Takizawa Akira is a different kind of social engineer.  And at a time where being a social engineer can be considered different enough, that’s saying something.

Takizawa is one of twelve Selecao – citizens of Japan from varied walks of life, selected at random to access 20 billion yen each and a personal assistant named Juiz, all from a custom cell phone.  The catch is that they have to change Japan for the better before the 20 billion is spent, or face assassination if they don’t deliver.

While one of Takizawa’s biggest feats was framing the organization of 20,000 unwitting NEETs (young people Not in Education, Employment, or Training) to avert crisis on Careless Monday, perhaps the most outstanding feat of framing he conducted was on himself: at the start of the series, we meet him with a self-inflicted memory wipe.  The reason behind is one of the things we follow, leading ultimately to the series’ climax.

Takizawa comes off as a naturally likable person, so building rapport is a natural thing for him.  Despite that, he is willing to be seen as a terrorist, attracting attention to himself as a visible target.   This, in place of the real threat that keeps itself unseen, is an application of manipulation techniques that holds a tactical twist.

Ultimately, the effort is what leads to an iconic image and the agenda that propels him through the films that followed the series.  Self-inflicted social engineering, at once self-sacrificing and rewarding.

1. Sherlock – Sherlock Holmes, ‘Private Detective’

In Sherlock, they all start in the chair: that’s where Holmes and Watson listen, to see if they’ll take the case.

For Watson, it’s more or less a formal interview.  For Holmes, it’s a few well-placed comments that make up a mild interrogation, along with an analysis of the micro expressions that surface.  All to see if there is anything that could hint at being misleading, or – even better – being more intriguing than they let on.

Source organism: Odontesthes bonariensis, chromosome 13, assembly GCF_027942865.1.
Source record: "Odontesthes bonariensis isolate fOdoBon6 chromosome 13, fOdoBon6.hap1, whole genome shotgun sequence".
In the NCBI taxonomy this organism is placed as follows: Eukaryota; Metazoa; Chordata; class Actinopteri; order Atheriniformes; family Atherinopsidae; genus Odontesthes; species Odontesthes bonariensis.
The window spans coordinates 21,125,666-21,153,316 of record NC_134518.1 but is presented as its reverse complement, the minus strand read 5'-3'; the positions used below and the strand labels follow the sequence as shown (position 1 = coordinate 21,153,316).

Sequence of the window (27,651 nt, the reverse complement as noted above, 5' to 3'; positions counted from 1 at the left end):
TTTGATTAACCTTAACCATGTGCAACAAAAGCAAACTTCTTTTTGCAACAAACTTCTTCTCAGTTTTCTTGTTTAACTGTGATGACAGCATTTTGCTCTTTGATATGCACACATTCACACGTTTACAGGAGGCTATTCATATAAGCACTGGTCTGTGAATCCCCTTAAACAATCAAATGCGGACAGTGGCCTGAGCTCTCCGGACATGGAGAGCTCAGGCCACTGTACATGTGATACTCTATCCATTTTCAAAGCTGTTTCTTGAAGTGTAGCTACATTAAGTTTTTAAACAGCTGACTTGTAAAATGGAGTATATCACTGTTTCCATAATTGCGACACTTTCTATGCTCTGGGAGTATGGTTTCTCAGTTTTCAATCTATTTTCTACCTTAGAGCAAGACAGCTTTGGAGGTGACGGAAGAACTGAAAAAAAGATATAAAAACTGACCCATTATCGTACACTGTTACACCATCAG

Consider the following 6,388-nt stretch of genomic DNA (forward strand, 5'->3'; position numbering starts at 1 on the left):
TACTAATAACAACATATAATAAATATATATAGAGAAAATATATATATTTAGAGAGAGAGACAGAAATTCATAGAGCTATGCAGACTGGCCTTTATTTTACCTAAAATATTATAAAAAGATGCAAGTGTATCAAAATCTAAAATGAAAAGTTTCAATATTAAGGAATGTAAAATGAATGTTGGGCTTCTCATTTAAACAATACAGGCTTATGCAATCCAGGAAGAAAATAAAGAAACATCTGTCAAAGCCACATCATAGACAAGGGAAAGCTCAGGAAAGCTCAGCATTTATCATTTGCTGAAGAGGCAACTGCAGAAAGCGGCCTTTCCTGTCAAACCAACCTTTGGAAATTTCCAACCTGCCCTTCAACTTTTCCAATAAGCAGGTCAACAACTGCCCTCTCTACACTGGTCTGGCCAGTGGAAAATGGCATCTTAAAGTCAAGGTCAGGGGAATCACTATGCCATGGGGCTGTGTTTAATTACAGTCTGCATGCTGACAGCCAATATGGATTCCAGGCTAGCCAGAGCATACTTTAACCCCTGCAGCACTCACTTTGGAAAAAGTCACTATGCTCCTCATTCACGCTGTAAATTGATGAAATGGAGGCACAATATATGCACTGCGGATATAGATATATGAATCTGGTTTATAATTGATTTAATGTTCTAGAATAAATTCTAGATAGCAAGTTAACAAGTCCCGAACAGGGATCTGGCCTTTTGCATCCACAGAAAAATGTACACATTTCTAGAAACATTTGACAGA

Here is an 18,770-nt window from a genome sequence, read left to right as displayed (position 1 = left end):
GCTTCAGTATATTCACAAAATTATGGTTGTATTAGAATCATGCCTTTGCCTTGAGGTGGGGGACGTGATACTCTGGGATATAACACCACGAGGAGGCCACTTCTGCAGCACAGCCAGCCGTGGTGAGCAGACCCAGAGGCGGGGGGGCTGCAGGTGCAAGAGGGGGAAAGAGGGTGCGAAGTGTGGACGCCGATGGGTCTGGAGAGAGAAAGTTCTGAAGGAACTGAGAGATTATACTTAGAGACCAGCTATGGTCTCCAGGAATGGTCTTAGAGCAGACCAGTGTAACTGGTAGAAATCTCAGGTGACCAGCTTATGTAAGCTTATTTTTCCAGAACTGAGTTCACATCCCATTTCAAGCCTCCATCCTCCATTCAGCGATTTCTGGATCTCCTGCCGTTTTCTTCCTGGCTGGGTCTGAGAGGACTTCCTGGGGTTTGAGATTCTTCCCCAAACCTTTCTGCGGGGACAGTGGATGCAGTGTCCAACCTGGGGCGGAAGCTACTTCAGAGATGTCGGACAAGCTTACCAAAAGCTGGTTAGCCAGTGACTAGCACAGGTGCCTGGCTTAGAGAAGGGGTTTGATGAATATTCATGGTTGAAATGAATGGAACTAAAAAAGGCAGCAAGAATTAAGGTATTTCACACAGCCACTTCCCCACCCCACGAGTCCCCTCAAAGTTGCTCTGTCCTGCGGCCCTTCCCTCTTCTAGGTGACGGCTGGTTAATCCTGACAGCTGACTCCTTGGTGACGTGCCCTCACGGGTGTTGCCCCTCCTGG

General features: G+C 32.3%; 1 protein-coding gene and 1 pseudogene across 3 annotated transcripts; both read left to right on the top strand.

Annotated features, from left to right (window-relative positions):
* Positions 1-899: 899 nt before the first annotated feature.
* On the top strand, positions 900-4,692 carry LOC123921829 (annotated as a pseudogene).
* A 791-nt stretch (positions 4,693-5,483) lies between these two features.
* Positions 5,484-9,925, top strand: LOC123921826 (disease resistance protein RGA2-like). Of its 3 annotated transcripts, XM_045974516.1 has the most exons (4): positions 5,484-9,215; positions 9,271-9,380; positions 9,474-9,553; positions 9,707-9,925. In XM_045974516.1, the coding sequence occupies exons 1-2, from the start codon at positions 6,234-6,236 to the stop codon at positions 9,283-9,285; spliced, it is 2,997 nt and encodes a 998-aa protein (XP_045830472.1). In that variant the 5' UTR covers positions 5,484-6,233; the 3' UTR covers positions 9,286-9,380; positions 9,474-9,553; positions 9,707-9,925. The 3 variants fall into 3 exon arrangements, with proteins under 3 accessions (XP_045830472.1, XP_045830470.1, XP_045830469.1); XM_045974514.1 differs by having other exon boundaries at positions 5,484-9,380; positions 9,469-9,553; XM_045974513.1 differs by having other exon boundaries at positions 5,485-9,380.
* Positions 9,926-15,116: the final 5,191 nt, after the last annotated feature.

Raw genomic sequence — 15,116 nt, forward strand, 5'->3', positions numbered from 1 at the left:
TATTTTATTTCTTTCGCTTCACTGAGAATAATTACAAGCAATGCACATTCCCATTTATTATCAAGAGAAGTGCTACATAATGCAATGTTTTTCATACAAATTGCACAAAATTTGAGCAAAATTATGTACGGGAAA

For Sherlock, the application of social engineering is part of daily life. He reads its effects on others as if picked up by a sense outside our standard five.  And the standard five he uses to the extreme, taking no data for granted: anything he’s experienced is stored in a Mind Palace, via Method of Ioci  – perhaps one of the oldest known techniques that a social engineer can utilize.

Within the show, it’s the villains who are just as keen as Sherlock that are the most stimulating.  Moriarty was just as adept in equal and opposing amounts; Irene Adler used it to intrude upon secrets via sexual urges.  Magnussen proved, in a few key ways, to be a bastardized variation.  Social Engineering isn’t just limited to the villains + Sherl – it’s employed prominently by some of the supporting characters: Mycroft, Mary… Overall, these characters establish a well-defined criteria that separates the smart people from the exceedingly smart people.

One could deduce that part of Sherlock’s appeal is that it creates a world where social engineering feels commonplace, and shows how interactions there might look like.  A graduation from typical antagonistic fare that reveals, to quote Dr. Seuss, ‘Oh, The Places You’ll Go!

As a larger debate has tried to convince us, science is indifferent to morality – it’s up to the individuals that apply it to be guided by moral sense.  What do you think?  If you’re familiar with any of the examples above, do they show how knowledge of Social Engineering can be more helpful or hurtful?

Further Reading:

Paul Ekman – co-founder of micro expressions

social-engineer – top training company for social engineering and home website of Christopher Hadnagy

John Grinder – co-creator of Neuro-Linguistic Programming (NLP)

Richard Bandler – co-creator of Neuro-Linguistic Programming (NLP)

The entire run of PHRACK – containing articles by white-hat hacker and social engineer ‘Archangel’,

Mind Palaces